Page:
Rigolon said in an interview that his comment indicated that no one from the city had been invited to Thursday’s discussion and that it was “seemingly a one-sided type of conversation.”

Hemming countered that Yalecrest Neighborhood Council previously invited one of the city’s lead planners, Sara Javoronok, to discuss the overlay.

The Yalecrest guide also referenced a May 6 post by Rigolon on the role of local councils in urban planning and development. The U. professor noted that Seattle cut ties with local councils five years ago “because the city realized these groups were being overrun by NIMBYs and were just there to say ‘no.'”

That, Hemming wrote to Randall and Mendenhall, was “a chilling message” — tantamount to calling for the dismantling of Salt Lake City’s network of 27 community councils and neighborhood groups and suggesting that Rigolon “has the power to eliminate them or… silence their voices.”

“I don’t understand why my speech should be impaired”

Rigolon, who is also a paid city consultant for its ongoing studies on gentrification, said nothing in his remarks called for the abolition of local councils, whose members are not elected.

“The spirit of all of this,” he said, “is that we can’t take what the local councilors say and assume they’re 100% representative of the community.”

He added that his contributions on the subject “reflected fairly widespread knowledge in the planning of science. It is known that there is a problem and it is my job as a public scholar to address these things when I see these problems.”

“It honestly stems from my love for the city and my desire for a fairer public process,” he said, adding that he’s avoided public statements directly about his city’s gentrification work entitled Thriving in Place.

“I’m a taxpayer like you. I live here. I don’t see why my speech should be impaired and theirs should be free,” added Rigolon. “We’re talking about the demolition culture in this country. This feels like an attempt to fire us.”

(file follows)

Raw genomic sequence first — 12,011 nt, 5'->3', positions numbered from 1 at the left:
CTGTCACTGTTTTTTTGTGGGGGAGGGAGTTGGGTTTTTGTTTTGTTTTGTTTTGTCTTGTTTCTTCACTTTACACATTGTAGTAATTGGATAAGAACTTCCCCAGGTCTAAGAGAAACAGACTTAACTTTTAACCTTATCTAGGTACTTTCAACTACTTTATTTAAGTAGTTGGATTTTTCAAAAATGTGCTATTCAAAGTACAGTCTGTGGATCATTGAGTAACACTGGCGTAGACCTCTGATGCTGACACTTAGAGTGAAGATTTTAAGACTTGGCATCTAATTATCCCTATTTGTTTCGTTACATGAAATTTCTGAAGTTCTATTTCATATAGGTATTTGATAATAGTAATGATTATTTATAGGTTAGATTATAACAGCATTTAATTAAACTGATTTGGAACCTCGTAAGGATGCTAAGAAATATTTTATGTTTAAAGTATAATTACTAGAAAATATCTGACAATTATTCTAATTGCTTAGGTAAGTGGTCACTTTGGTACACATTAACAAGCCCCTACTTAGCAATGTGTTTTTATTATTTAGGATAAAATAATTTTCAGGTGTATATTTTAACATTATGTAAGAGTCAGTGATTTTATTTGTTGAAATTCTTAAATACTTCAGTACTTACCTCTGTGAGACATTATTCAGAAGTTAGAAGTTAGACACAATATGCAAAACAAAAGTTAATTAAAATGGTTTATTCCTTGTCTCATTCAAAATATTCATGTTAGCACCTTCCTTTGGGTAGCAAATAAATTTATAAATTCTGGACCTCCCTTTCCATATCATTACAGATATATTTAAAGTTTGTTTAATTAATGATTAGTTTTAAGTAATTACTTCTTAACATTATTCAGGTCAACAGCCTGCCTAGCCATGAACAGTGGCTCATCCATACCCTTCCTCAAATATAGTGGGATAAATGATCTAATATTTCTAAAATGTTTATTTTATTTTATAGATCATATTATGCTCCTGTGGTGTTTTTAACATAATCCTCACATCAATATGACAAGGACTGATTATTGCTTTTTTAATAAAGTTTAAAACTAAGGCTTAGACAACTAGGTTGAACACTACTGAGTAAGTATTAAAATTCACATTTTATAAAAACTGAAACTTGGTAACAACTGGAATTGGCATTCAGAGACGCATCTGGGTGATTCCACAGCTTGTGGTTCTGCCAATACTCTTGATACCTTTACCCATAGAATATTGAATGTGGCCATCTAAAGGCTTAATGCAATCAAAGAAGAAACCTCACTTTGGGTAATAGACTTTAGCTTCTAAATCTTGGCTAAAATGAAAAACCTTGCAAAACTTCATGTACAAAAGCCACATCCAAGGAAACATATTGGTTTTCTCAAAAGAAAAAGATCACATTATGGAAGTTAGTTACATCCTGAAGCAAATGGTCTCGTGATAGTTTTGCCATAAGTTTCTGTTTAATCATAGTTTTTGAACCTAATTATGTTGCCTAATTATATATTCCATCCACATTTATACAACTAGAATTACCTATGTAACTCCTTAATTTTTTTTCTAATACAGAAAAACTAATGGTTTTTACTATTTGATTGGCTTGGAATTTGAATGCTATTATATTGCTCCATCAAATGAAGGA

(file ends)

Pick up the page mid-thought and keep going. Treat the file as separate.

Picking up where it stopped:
Hemming later recognized Rigolon’s right to voice his views, “just no childish views and no hate speech”.

In her letters to Mendenhall and Randall, Hemming also criticized a post supporting aspects of the overlay by City Planning Commissioner and U. Professor of Finance and Real Estate Andra Ghent, saying it violated rules about what commissioners can say publicly .

Ghent had once responded to a post by Rigolon, encouraging the public to attend a May hearing on the overlay, saying she was “excited” to discuss it and that she didn’t “believe it went far enough to.” change our zoning create more living space”.

Gent said in an interview she intends to encourage participation in public meetings on housing, noting that the commission has an advisory role to the city council, which has ultimate authority over the overlay. She also denied claims that her post violated rules on ex parte communications. Contributing to a citywide zoning change, she said, “is very different from communicating privately with a developer on a matter before the Planning Commission before it has been heard.”

Referring to her U. colleagues, also criticized by Hemming, Gent said she fully supports freedom of expression for all U. faculties.

“It’s important,” she said, “that universities, especially public ones, share research and expertise with the wider community.”

The mayor’s chief of staff, Rachel Otto, confirmed in an email to Hemming that her complaint has been forwarded to prosecutors for consideration “so that we can appropriately address it with the Planning Commission and our community partners.”

Editor’s Note • This story is available only to Salt Lake Tribune subscribers. Thank you for supporting local journalism. Can university professors speak up?

Joel McCord